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Amy

Sometimes, it feels as if we are eavesdropping on day-to-day conversations rather than just hearing the usual litany of platitudes and regrets.

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Stray Dog

"Stray Dog" largely succeeds because Granik's technique complements her subject. Both he and the film are modest in their goals and cherish the value of…

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Ballad of Narayama

"The Ballad of Narayama" is a Japanese film of great beauty and elegant artifice, telling a story of startling cruelty. What a space it opens…

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Monsieur Hire

Patrice Leconte's "Monsieur Hire" is a tragedy about loneliness and erotomania, told about two solitary people who have nothing else in common. It involves a…

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Anyone for a line of scented candles? Indian Caftan tops? "Eat, Pray, Love" pasta?

From Ann Gallagher:

I tried to read "Eat, Pray, Love" while on cruise a few years ago but after many repeated attempts, I was so disgusted by the indulgent tone of the book that I could not finish the first chapter. Instead, the book was cast aside and later, tucked back into the pocket of my suitcase along with the other useless paper one accumulates while on vacation. You caught the entire feel of the "Eat, Pray, Love" with your choice of the world narcissism in your excellent review. We should all be able to be so unfettered in our commitments, so selfish in our desires, and financially prosperous enough to be able run away from our lives and indulge in spiritual tourism for a year or two under with the plan to write a book. Of course this is impossible for most women and this is perhaps why the book is such a best seller. It is the fantasy of doing such a thing that is compelling. This is the wished for journey that doesn’t include annoying airline delays, intrusive security checks, painfully lonely evenings in hotels and restaurants, while spending days being shepherded around like a lost lamb by tour guides.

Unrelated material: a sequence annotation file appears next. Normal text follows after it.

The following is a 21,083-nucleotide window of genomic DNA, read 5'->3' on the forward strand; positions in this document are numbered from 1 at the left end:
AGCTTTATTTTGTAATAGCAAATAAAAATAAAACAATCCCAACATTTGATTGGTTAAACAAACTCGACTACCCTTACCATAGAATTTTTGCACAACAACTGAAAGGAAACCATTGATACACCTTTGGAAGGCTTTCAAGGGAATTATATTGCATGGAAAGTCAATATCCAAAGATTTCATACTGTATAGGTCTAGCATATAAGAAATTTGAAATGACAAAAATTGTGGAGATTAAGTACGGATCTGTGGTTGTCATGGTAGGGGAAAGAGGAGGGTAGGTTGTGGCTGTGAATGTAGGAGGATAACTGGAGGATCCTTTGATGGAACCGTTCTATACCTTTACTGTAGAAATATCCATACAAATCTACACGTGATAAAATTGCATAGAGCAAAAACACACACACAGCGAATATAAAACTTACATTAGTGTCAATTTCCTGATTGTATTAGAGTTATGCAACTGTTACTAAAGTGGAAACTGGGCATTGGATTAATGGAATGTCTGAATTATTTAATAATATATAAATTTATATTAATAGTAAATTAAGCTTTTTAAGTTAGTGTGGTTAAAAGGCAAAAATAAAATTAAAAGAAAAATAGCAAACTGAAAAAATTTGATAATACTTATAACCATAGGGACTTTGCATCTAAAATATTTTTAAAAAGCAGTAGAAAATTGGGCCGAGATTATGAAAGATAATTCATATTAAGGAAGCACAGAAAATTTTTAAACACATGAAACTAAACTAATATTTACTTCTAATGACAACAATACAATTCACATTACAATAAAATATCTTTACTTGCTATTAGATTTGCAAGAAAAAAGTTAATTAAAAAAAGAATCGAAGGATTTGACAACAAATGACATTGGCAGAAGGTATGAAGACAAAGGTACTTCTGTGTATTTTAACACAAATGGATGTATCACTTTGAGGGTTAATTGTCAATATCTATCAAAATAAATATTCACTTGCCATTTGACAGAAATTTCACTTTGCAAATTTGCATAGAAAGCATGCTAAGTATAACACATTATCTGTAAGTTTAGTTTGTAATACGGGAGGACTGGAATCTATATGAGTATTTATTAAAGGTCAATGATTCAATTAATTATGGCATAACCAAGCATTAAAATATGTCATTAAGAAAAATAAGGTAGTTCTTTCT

Incidentally, I was once acquainted with such a woman, one who could afford to indulge in new age spiritual gurus and photography trips, but I can honestly report none of this ever seemed to give her the happy ending that she deeply desired. Perhaps that is not for me to say, but all I know is that the one man she did happen to meet turned out to be no Javier Bardem and there was no happy ending.

The thing that disturbs me the most about movie such as "Eat, Pray, Love" and also, "Sex in the City," is not only that they are very silly but ultimately how consumer based they are. Much has be already written what a marketing opportunity that "Eat, Pray, Love" will become. Do I dare predict a rush of advertising campaigns that have the feel of the movie? Anyone for a line of scented candles? Indian Caftan tops? "Eat, Pray, Love" pasta? According to Hollywood woman are absolutely nothing without a man and the right pair of shoes. I resent that.

One more thing, when I travel I live out my own version of "Eat, Pray, Love." I eat whatever doesn’t upset my ulcer, I pray that the plane arrives on time and I love when I finally make it to my destination.

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